honeyed

[huhn-eed]
adjective
1.
containing, consisting of, or resembling honey: honeyed drinks.
2.
flattering or ingratiating: honeyed words.
3.
pleasantly soft; dulcet or mellifluous: honeyed tones.
Also, honied.


Origin:
1325–75; Middle English honyede. See honey, -ed3

honeyedly, adverb
honeyedness, noun
unhoneyed, adjective
Dictionary.com Unabridged

honey

[huhn-ee]
noun, plural honeys.
1.
a sweet, viscid fluid produced by bees from the nectar collected from flowers, and stored in nests or hives as food.
2.
this substance as used in cooking or as a spread or sweetener.
3.
the nectar of flowers.
4.
any of various similarly sweet, viscid products produced by insects or in other ways.
5.
something sweet, delicious, or delightful: the honey of flattery.
6.
Informal. a person for whom one feels love or deep affection; sweetheart; darling.
7.
(sometimes initial capital letter) an affectionate or familiar term of address, as to a child or romantic partner (sometimes offensive when used to strangers, casual acquaintances, subordinates, etc., especially by a male to a female).
8.
Informal. something of especially high quality, degree of excellence, etc.: That's a honey of a computer.
adjective
9.
of, like, or pertaining to honey; sweet.
10.
containing honey or flavored or sweetened with honey.
verb (used with object), honeyed or honied, honeying.
11.
Informal. to talk flatteringly or endearingly to (often followed by up ).
12.
to sweeten or flavor with or as if with honey.
verb (used without object), honeyed or honied, honeying.
13.
Informal. to use flattery, endearing terms, etc., in an effort to obtain something (often followed by up ): They always got what they wanted by honeying up to their grandfather.

Origin:
before 900; Middle English hony, Old English hunig; cognate with Dutch, German honig, Old Norse hunang; akin to Greek knēkós pale yellow, tawny

honeyful, adjective
honeyless, adjective
honeylike, adjective
Dictionary.com Unabridged
Based on the Random House Dictionary, © Random House, Inc. 2014.
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Collins
World English Dictionary
honey (ˈhʌnɪ)
 
n
1.  a sweet viscid substance made by bees from nectar and stored in their nests or hives as food. It is spread on bread or used as a sweetening agent
2.  any similar sweet substance, esp the nectar of flowers
3.  anything that is sweet or delightful
4.  chiefly (US), (Canadian) (often capital) a term of endearment
5.  informal chiefly (US), (Canadian) something considered to be very good of its kind: a honey of a car
6.  (modifier) of, concerned with, or resembling honey
 
vb , honeys, honeying, honeyed, honied
7.  (tr) to sweeten with or as if with honey
8.  (often foll by up) to talk to (someone) in a fond or flattering way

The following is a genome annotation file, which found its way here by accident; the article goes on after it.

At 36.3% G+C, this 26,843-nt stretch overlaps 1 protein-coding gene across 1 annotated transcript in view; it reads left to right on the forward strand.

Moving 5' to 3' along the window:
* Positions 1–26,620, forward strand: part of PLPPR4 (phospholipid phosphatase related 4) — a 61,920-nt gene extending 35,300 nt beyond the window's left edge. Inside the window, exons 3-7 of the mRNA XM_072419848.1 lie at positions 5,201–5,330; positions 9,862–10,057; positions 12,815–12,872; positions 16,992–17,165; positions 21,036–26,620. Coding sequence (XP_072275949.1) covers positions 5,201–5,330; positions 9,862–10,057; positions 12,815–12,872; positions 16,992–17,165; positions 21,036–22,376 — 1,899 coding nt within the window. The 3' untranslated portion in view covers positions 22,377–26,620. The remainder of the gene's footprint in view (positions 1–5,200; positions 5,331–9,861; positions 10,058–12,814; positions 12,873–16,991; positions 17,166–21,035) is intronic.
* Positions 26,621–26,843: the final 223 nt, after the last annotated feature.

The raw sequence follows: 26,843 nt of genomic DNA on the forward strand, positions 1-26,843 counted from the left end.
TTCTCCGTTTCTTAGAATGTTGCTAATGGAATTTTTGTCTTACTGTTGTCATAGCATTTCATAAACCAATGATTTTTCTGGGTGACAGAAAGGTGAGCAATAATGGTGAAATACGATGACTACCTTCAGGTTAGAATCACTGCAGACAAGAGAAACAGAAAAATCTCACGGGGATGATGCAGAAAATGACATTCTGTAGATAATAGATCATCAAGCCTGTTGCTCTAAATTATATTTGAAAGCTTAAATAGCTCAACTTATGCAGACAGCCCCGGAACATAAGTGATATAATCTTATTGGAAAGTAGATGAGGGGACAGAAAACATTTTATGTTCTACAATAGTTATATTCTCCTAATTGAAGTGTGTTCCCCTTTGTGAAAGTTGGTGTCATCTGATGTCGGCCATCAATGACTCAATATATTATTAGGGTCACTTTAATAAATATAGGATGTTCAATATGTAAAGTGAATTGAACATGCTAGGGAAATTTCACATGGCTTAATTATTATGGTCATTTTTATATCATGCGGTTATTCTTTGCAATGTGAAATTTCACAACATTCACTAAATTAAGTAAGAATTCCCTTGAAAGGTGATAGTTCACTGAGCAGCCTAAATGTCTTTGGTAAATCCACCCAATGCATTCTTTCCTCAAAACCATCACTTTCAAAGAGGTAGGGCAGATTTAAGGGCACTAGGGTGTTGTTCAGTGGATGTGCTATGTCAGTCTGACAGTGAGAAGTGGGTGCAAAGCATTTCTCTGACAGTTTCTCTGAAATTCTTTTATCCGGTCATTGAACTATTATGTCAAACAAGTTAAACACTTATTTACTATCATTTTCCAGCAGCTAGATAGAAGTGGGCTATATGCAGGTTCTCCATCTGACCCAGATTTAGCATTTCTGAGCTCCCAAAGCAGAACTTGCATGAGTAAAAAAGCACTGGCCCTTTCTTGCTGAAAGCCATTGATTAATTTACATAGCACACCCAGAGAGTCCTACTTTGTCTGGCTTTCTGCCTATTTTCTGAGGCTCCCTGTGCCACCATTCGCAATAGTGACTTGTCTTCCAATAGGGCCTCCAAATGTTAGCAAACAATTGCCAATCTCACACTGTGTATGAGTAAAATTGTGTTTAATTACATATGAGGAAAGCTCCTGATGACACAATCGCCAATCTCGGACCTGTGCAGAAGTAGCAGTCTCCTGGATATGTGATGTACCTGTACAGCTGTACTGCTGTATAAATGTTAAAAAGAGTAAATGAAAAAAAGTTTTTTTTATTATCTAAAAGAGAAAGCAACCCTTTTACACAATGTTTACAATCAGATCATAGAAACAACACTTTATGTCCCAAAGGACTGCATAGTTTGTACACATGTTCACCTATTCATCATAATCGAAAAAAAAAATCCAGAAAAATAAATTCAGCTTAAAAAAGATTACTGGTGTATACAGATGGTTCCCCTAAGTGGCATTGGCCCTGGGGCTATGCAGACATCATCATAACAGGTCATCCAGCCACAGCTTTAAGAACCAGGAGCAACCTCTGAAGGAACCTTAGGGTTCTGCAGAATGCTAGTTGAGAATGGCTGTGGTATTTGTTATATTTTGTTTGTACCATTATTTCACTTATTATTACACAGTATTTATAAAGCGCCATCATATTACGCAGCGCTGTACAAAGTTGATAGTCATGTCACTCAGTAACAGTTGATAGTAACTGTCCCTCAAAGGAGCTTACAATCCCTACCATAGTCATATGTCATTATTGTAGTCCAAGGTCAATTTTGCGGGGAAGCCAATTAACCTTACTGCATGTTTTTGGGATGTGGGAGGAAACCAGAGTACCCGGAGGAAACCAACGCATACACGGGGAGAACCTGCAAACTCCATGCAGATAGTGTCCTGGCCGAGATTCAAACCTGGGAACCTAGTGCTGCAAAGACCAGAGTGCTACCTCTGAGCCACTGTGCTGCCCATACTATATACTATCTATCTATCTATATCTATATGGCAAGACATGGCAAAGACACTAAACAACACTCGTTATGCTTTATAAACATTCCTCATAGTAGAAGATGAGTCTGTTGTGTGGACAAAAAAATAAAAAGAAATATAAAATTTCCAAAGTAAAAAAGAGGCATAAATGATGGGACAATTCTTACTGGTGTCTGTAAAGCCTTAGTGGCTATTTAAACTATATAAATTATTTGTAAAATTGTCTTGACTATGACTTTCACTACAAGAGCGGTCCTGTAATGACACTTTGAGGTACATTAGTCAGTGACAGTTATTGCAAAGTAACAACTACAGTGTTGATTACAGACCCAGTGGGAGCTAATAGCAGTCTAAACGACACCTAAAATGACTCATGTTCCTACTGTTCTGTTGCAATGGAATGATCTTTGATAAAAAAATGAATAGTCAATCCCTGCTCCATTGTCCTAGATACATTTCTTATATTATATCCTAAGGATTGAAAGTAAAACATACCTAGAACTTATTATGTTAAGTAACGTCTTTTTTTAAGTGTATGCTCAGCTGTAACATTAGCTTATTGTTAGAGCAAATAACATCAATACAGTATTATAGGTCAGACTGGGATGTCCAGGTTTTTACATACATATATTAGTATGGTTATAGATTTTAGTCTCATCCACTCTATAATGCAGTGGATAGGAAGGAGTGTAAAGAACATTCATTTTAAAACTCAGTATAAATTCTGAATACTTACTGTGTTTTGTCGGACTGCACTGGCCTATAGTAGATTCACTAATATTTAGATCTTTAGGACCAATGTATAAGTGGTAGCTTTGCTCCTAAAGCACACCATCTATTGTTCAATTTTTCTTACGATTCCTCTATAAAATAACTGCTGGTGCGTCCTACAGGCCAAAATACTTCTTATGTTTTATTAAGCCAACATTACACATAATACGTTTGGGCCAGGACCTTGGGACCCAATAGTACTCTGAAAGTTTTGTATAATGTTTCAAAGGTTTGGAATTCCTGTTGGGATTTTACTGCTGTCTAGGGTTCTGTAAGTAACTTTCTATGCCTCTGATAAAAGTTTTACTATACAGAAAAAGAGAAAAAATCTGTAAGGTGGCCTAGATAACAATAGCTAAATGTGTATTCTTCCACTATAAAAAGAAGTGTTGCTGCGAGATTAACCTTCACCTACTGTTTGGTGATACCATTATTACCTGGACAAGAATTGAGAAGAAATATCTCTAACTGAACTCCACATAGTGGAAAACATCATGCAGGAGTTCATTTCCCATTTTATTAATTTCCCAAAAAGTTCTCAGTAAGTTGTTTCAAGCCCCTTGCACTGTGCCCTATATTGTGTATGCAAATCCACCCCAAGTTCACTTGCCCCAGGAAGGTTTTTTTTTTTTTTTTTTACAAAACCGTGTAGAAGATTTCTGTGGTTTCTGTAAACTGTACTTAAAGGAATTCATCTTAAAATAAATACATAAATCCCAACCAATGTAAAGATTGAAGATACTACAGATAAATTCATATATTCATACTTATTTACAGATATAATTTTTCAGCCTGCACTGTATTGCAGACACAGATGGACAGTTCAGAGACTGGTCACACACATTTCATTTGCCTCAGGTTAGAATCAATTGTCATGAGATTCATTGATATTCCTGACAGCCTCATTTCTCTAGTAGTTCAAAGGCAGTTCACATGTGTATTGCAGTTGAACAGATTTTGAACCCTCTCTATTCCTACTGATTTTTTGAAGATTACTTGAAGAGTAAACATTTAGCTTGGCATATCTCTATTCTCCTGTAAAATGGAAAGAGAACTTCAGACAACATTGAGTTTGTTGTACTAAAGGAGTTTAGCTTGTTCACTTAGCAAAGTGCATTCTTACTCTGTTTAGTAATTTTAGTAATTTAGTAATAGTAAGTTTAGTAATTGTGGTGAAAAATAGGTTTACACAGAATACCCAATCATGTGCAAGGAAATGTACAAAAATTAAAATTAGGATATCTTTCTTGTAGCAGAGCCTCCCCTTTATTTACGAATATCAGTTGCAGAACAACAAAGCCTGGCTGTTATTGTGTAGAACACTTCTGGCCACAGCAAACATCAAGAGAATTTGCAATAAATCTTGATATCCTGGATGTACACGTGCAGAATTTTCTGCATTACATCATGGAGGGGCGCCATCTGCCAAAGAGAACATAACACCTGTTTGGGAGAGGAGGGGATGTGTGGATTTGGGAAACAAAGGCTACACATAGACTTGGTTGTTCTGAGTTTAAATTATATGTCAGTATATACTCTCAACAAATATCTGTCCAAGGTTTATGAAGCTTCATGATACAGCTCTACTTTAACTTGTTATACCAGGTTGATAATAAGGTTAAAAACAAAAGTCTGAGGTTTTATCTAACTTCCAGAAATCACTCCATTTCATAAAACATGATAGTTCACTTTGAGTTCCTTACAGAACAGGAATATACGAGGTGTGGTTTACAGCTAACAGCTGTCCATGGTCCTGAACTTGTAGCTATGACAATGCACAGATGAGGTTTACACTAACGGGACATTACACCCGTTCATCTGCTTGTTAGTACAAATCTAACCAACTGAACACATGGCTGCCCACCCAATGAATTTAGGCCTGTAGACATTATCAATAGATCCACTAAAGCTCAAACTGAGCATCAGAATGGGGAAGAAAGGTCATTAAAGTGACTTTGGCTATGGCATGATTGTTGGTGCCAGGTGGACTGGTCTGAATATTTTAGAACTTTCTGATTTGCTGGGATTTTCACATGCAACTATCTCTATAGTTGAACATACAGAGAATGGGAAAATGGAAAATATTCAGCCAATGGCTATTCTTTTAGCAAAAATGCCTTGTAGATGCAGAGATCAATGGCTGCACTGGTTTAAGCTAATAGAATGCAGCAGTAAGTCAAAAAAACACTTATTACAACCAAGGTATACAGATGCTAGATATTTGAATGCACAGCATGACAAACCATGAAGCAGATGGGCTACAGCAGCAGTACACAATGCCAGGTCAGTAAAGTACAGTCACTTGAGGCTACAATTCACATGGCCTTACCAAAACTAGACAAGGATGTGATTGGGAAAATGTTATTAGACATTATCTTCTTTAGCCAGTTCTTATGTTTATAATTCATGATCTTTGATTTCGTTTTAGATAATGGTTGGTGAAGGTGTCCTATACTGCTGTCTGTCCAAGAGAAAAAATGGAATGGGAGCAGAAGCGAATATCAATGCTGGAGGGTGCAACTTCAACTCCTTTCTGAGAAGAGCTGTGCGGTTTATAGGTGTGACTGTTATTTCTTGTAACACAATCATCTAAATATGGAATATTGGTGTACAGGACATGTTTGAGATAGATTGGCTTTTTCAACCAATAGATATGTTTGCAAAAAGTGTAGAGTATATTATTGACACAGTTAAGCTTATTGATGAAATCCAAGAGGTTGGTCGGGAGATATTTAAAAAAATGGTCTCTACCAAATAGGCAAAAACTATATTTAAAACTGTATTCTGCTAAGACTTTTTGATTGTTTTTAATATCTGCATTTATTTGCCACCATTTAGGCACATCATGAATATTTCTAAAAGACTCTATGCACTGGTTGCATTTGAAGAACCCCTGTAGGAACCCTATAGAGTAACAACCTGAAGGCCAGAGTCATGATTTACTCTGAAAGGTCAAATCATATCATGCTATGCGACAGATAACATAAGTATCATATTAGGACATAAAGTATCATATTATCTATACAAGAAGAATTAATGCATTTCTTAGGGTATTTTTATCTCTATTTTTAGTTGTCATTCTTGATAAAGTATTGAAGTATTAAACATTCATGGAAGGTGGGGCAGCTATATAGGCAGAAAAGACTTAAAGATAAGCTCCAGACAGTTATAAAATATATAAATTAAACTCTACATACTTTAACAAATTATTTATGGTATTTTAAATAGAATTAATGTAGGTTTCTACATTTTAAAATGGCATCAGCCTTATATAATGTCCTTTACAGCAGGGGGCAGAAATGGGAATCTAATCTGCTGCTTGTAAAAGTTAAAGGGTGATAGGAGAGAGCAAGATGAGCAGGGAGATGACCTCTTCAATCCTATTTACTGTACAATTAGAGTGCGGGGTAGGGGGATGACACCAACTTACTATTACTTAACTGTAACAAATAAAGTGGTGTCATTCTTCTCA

[Old English huneg; related to Old Norse hunang, Old Saxon hanig, German Honig, Greek knēkos yellowish, Sanskrit kánaka- gold]
 
'honey-like
 
adj

honeyed or honied (ˈhʌnɪd)
 
adj
1.  flattering or soothing
2.  made sweet or agreeable: honeyed words
3.  of, full of, or resembling honey
 
honied or honied
 
adj
 
'honeyedly or honied
 
adv
 
'honiedly or honied
 
adv

Collins English Dictionary - Complete & Unabridged 10th Edition
2009 © William Collins Sons & Co. Ltd. 1979, 1986 © HarperCollins
Publishers 1998, 2000, 2003, 2005, 2006, 2007, 2009
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Etymonline
Word Origin & History

honey
O.E. hunig, from W.Gmc. *khunaga- (cf. O.N. hunang, Swed. honung, Ger. Honig "honey"); perhaps cognate with Skt. kancanum, Welsh canecon "gold." The more common IE word is represented by Goth. miliþ (from PIE *melith "honey"). A term of endearment from at least 1350. Honeycomb is O.E. hunigcamb
(see comb), perhaps reflecting an unsavory image from combing one's hair in a time and place when washing it was rare. Honey-bee is from c.1566.
Online Etymology Dictionary, © 2010 Douglas Harper
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Easton
Bible Dictionary

Honey definition


(1.) Heb. ya'ar, occurs only 1 Sam. 14:25, 27, 29; Cant. 5:1, where it denotes the honey of bees. Properly the word signifies a forest or copse, and refers to honey found in woods. (2.) Nopheth, honey that drops (Ps. 19:10; Prov. 5:3; Cant. 4:11). (3.) Debash denotes bee-honey (Judg. 14:8); but also frequently a vegetable honey distilled from trees (Gen. 43:11; Ezek. 27:17). In these passages it may probably mean "dibs," or syrup of grapes, i.e., the juice of ripe grapes boiled down to one-third of its bulk. (4.) Tsuph, the cells of the honey-comb full of honey (Prov. 16:24; Ps. 19:10). (5.) "Wild honey" (Matt. 3:4) may have been the vegetable honey distilled from trees, but rather was honey stored by bees in rocks or in trees (Deut. 32:13; Ps. 81:16; 1 Sam. 14:25-29). Canaan was a "land flowing with milk and honey" (Ex. 3:8). Milk and honey were among the chief dainties in the earlier ages, as they are now among the Bedawin; and butter and honey are also mentioned among articles of food (Isa. 7:15). The ancients used honey instead of sugar (Ps. 119:103; Prov. 24:13); but when taken in great quantities it caused nausea, a fact referred to in Prov. 25:16, 17 to inculcate moderation in pleasures. Honey and milk also are put for sweet discourse (Cant. 4:11).

Easton's 1897 Bible Dictionary
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Example sentences
Try the honeyed mascarpone tofu on baguette or the liver mousse with figs.
And in one of the film's many wonderful vignettes, she enjoys her first sip of
  honeyed tea.
When ripe and ready to eat, the pear has a honeyed flavor and beckoning perfume
  that bewitch your senses.
Handsome when sliced, with a rich blend of sugars and acids, its yellow flesh
  has an intense honeyed flavor.
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